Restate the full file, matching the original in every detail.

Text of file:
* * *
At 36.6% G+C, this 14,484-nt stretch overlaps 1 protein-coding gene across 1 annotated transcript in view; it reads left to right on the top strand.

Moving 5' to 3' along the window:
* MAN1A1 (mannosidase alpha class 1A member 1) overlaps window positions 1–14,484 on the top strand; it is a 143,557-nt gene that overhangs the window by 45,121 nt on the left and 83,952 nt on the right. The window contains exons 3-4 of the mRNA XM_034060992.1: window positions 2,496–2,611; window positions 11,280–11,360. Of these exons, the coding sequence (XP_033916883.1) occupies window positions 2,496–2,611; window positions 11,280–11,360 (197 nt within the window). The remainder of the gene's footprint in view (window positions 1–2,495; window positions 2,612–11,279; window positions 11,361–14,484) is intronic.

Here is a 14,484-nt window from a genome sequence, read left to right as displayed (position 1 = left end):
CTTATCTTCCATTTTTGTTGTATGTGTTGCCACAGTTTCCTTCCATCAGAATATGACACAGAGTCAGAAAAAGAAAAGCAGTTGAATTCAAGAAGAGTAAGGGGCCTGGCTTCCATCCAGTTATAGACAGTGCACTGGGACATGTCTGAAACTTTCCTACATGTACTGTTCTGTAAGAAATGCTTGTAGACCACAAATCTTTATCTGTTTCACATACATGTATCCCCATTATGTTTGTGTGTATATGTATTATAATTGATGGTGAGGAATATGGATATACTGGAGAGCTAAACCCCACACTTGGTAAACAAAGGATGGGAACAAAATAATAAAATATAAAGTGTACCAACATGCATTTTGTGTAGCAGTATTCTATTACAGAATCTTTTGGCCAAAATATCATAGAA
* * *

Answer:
At 36.6% G+C, this 14,484-nt stretch overlaps 1 protein-coding gene across 1 annotated transcript in view; it reads left to right on the top strand.

Moving 5' to 3' along the window:
* MAN1A1 (mannosidase alpha class 1A member 1) overlaps window positions 1–14,484 on the top strand; it is a 143,557-nt gene that overhangs the window by 45,121 nt on the left and 83,952 nt on the right. The window contains exons 3-4 of the mRNA XM_034060992.1: window positions 2,496–2,611; window positions 11,280–11,360. Of these exons, the coding sequence (XP_033916883.1) occupies window positions 2,496–2,611; window positions 11,280–11,360 (197 nt within the window). The remainder of the gene's footprint in view (window positions 1–2,495; window positions 2,612–11,279; window positions 11,361–14,484) is intronic.

Here is a 14,484-nt window from a genome sequence, read left to right as displayed (position 1 = left end):
CTTATCTTCCATTTTTGTTGTATGTGTTGCCACAGTTTCCTTCCATCAGAATATGACACAGAGTCAGAAAAAGAAAAGCAGTTGAATTCAAGAAGAGTAAGGGGCCTGGCTTCCATCCAGTTATAGACAGTGCACTGGGACATGTCTGAAACTTTCCTACATGTACTGTTCTGTAAGAAATGCTTGTAGACCACAAATCTTTATCTGTTTCACATACATGTATCCCCATTATGTTTGTGTGTATATGTATTATAATTGATGGTGAGGAATATGGATATACTGGAGAGCTAAACCCCACACTTGGTAAACAAAGGATGGGAACAAAATAATAAAATATAAAGTGTACCAACATGCATTTTGTGTAGCAGTATTCTATTACAGAATCTTTTGGCCAAAATATCATAGAA